Posted in Writing, tagged art, jeff wall, michael fried, modernism, ncad, objecthood, photography, theatricality, visual culture on December 29, 2009|
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I became interested in Michael Fried’s recent tome of photographic art criticism after reading an interview with him in Aperture magazine. I thought it would serve as good overview of the work of a whole assortment of contemporary photographers. It certainly did that – and much more besides.
In 1967 Michael Fried published a controversial essay called ‘Art And Objecthood‘ where he trenchantly criticised the minimalist art of the time. His main concern was what he saw as the art world’s slide into theatricality. By this he meant the inclusion of the viewers experience of viewing an artwork into the meaning of the artwork itself – the explicit acknowledgment of the role and presence of the viewer (or beholder), and the shift in emphasis away from the intentions of the creator. Fried instead championed art (mostly Modernist and Abstract) which effectively ignored the role of the beholder, was complete in and of itself, and which functioned as a direct vehicle for the aesthetic concerns of the artist.
He went on to develop these ideas by way of a series of art history books which revealed the same concerns to be at the heart of developments in 18th century French painting. In particular, the anti-theatrical tradition sought to produce art which denied the presence of a beholder by producing work that portrayed people in states of absorption – turned away from the viewer and engrossed in some activity that demands their complete attention.
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This essay is a classic semiotic text where Roland Barthes analyses an advertising image and uses it as a means of teasing out how different messages are conveyed by a system of signs. The ad he uses is the Panzani advert, within which he finds a rich layering of meanings.
Barthes commences by remarking that the word image stems from a Latin term meaning ‘imitation’ and then poses the central question of his essay – can images truly function of conveyers of meaning given that they are essentially imitations (or direct analogical representations) of something else. Do they really constitute a language, and if they do, how does meaning work within this language? He uses an advertising image to analyze these questions, as advertising images clearly have intended meanings. The image used is the Panzani ad which is reproduced below.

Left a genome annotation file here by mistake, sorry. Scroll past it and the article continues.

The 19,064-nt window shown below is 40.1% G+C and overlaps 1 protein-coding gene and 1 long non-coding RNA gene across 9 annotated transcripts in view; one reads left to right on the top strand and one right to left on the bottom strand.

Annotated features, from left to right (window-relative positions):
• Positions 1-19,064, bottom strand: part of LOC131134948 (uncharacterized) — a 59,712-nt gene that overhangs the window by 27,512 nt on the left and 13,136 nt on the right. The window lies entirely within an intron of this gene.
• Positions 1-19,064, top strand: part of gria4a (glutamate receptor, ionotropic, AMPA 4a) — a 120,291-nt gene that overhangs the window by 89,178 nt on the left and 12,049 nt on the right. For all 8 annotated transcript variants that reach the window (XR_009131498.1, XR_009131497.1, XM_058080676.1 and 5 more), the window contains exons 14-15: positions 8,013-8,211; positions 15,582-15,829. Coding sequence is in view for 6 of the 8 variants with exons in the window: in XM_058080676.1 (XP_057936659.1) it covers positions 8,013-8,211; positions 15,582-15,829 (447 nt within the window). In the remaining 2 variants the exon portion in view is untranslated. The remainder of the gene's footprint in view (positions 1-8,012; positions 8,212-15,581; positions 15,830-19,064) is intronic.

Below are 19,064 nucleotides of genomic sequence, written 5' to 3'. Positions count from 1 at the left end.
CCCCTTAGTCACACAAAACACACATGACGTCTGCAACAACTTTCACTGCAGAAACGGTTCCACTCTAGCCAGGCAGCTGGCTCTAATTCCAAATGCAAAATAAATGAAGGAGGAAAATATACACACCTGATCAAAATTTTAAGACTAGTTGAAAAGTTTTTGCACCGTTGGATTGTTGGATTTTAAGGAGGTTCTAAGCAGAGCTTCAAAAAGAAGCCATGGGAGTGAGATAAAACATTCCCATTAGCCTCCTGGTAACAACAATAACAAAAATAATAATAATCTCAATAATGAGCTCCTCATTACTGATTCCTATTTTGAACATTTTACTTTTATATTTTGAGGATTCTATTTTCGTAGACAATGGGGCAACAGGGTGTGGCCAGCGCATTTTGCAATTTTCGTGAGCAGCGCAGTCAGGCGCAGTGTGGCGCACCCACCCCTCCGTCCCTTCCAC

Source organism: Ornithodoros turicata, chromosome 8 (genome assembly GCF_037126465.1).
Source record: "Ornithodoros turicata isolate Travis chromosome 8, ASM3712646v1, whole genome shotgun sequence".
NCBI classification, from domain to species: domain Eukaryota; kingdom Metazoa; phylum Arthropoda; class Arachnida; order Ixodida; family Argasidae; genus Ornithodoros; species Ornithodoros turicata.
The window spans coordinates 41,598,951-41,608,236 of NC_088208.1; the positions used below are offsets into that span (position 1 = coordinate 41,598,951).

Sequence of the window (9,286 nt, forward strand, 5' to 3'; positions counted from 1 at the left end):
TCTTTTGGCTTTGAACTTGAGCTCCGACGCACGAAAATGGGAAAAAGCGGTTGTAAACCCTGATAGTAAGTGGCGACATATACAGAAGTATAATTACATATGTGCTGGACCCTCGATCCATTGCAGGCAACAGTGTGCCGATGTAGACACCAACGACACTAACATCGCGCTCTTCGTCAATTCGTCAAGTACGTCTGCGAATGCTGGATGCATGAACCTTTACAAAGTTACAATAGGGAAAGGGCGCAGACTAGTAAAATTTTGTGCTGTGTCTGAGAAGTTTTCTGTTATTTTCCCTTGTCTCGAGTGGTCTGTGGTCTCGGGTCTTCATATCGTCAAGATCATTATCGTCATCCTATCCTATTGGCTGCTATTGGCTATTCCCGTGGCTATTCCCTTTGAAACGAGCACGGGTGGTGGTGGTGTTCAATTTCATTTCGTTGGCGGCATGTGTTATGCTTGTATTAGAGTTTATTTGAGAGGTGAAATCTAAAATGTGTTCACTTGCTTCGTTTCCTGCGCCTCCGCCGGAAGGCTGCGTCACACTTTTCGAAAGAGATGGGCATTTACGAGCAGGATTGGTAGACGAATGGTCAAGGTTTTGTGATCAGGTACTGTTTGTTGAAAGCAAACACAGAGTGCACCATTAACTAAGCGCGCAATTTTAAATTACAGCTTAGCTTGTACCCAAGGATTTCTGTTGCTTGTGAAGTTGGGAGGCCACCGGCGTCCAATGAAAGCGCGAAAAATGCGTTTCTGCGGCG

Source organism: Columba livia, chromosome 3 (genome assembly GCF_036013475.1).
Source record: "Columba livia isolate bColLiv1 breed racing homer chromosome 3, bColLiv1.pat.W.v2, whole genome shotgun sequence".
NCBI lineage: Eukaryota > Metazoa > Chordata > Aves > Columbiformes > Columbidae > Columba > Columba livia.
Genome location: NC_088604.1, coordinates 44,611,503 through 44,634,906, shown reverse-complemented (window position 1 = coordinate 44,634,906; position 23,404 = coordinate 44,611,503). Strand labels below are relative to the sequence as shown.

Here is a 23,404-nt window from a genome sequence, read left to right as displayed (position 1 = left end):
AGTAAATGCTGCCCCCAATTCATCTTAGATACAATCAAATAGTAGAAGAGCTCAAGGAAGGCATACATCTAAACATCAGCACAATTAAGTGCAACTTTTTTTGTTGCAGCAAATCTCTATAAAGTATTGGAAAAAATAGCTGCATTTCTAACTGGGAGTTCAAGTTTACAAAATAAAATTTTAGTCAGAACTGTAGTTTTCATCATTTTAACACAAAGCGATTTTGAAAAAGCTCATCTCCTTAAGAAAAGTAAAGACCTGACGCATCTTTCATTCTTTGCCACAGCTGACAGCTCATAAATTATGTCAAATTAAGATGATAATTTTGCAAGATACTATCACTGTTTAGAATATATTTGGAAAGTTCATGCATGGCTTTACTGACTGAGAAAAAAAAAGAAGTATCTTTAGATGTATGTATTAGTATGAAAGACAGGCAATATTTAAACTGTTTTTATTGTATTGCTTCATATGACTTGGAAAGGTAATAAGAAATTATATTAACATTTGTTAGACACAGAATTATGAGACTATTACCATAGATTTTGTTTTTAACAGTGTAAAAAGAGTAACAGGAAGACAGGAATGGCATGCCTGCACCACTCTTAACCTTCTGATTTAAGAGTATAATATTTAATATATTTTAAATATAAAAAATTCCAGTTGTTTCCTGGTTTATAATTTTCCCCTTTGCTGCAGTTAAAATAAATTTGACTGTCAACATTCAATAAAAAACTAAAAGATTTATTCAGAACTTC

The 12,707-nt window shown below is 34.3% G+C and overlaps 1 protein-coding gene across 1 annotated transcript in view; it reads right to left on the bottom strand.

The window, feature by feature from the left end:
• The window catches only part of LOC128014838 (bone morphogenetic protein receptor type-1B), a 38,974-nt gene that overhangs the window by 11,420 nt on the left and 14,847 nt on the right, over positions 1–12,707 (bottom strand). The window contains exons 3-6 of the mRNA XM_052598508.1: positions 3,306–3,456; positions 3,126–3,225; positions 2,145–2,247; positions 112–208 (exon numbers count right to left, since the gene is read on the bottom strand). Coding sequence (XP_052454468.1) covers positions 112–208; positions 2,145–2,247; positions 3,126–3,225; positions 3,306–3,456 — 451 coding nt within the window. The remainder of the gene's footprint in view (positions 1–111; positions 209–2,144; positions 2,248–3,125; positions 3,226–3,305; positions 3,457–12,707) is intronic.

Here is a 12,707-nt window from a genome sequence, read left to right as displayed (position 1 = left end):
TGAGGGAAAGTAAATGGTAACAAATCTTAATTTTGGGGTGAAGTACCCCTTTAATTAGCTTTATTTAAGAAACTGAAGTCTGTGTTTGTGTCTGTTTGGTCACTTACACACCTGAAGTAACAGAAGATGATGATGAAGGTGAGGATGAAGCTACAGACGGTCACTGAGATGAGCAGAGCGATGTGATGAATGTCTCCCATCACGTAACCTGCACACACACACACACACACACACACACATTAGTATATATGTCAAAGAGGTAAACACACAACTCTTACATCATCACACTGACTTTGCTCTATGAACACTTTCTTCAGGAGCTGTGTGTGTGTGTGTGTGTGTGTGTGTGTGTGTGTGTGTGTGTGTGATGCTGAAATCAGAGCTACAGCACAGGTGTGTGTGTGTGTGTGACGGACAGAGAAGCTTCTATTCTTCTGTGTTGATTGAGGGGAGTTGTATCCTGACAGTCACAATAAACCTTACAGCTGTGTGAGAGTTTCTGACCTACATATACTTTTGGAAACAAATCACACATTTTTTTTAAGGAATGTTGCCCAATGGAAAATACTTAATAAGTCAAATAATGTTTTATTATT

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Posted in Writing, tagged fetishism, freud, michelle henning, ncad, photography, Photography Criticism, psychoanalysis, stuart hall, visual culture, voyeurism on December 17, 2009|
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After finding aspects of Stuart Hall’s text difficult to grasp in parts I turned to a chapter from Photography: A Critical Introduction (edited by Liz Wells) to try and get a better handle on the relevance of psyschoanalytic theory to photography criticism. It explains Freud’s take on voyeurism and fetishism clearly and concisely.
Representations of the human body have become a central part of photographic practice and consequent critical discussion since the 1980s. Numerous issues have driven this – body politics, feminist challenges to the representation of the female body, the AIDS crisis, censorship struggles and the foregrounding of issues around gender and sexuality. Henning’s piece discusses how the human body is represented photographically, both in a historical and a contemporary context.